Romulo Maccio, Argentine (1931 - )
Born in 1931 in Buenos Aires, Argentina. A completely self-taught artist, Romulo Maccio entered the world of visual arts as a graphic designer at the young age of fourteen. As a result, an inclination toward strong, graphic effects has remained with the artist throughout his career. He mounted his first solo exhibition of lyrical, abstract painting in Buenos Aires at Galeria Gatea in 1956. From 1958 to 1960, Maccio formed part of the Group Boa, - consisting of artists Martha Peluffo, Clorindo Testa, Osvaldo Borda, Kasuya Sakai, Rogelio Polesello, and Victor Chab - which explored various dimensions of psychic automatism. In 1959, Maccio won the prestigious Argentinean De Ridder Prize for painting and he was awarded the International Di Tella Prize in 1962.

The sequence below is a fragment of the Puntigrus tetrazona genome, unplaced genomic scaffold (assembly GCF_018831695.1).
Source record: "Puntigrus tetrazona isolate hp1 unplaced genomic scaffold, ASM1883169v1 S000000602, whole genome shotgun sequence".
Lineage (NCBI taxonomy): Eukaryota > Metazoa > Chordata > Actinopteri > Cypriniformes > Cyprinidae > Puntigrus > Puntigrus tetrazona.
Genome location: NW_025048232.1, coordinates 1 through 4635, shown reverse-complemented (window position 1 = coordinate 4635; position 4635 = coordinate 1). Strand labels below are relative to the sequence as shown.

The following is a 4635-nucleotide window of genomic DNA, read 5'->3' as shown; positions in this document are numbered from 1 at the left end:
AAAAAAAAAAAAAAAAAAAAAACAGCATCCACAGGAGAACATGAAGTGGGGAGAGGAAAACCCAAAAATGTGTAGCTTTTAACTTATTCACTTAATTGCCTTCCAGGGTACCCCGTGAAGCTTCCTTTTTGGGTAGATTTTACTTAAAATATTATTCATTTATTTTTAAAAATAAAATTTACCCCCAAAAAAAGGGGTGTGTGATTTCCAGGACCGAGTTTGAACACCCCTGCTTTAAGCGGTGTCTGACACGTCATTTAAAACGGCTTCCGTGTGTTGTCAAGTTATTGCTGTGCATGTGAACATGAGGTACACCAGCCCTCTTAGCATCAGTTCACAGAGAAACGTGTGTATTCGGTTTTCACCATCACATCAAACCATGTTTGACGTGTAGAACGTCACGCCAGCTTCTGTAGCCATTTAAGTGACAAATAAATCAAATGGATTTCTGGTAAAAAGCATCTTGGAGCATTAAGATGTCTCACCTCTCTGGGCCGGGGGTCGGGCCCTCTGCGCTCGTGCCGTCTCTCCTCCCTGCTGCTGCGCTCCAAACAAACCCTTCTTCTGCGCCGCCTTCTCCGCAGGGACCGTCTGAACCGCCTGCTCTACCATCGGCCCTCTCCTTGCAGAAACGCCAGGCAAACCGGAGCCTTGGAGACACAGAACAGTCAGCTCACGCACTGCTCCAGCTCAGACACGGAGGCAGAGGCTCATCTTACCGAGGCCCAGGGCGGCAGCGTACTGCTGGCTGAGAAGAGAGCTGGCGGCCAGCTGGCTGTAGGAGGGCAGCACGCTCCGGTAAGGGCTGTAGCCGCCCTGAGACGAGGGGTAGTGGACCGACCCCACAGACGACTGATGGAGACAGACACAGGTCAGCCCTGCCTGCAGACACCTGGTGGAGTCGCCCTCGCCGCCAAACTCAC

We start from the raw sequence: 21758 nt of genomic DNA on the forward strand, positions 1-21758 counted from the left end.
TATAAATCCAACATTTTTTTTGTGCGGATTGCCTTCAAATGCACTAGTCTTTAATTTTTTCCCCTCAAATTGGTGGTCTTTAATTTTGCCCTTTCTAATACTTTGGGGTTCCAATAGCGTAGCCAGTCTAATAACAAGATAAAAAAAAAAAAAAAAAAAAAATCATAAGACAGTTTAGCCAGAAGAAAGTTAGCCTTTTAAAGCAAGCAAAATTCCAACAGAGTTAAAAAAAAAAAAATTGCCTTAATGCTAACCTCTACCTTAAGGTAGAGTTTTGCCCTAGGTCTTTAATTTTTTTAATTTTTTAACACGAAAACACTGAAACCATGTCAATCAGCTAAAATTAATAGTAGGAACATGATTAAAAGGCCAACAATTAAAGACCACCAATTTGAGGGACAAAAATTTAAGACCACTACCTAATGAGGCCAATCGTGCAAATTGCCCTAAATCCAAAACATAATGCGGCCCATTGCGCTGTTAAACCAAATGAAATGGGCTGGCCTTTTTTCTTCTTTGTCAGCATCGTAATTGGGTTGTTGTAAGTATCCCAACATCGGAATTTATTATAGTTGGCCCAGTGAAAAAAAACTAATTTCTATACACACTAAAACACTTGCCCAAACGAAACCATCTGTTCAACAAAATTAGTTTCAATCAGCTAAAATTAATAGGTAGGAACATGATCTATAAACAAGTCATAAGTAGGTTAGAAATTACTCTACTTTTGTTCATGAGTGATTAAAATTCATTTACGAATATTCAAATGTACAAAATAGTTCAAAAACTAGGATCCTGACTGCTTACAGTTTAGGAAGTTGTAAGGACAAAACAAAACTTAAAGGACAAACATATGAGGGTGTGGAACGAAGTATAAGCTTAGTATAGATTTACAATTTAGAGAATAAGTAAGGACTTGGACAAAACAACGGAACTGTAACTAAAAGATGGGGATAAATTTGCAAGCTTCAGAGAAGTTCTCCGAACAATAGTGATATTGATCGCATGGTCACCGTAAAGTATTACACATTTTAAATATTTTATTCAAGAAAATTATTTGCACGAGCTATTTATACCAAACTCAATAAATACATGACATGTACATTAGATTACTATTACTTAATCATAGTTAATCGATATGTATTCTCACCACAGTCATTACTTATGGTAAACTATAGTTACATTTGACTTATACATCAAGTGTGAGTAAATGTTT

A fundamental turning point in Maccio's development as a draftsman occurred in 1961 with the formation of "Otra Figuracion," an avant-garde group that included Luis Felipe Noé, Jorge de la Vega, and Ernesto Deira. Dedicated to the eradication of artificial beauty in art, which Maccio referred to as the aesthetic of "rosa bombon" (pink chocolate aesthetic). Throughout the 1970's, Maccio painted figural distortions influenced by Francis Bacon and French New Realism. Despite his propensity toward painting, the frequent heavy use of line and strong graphic gestures that characterize this body of pictorial work underscores its formal and conceptual kinship with drawing.
The series of stark paintings entitled Dibujos (Drawings) (1976) illustrates this connection. Referred to as "painted drawings", these works boldly delineate amorphic bodies using high contrast tones and negative spaces. Throughout the 1970's, however, the artist also drew prodigiously, producing thousands of small, quick line drawings that reflected his graphic arts background. Rather than exhibiting these humorous, often socially critical thumbnail sketches and doodles, Maccio published them in book form in 1970.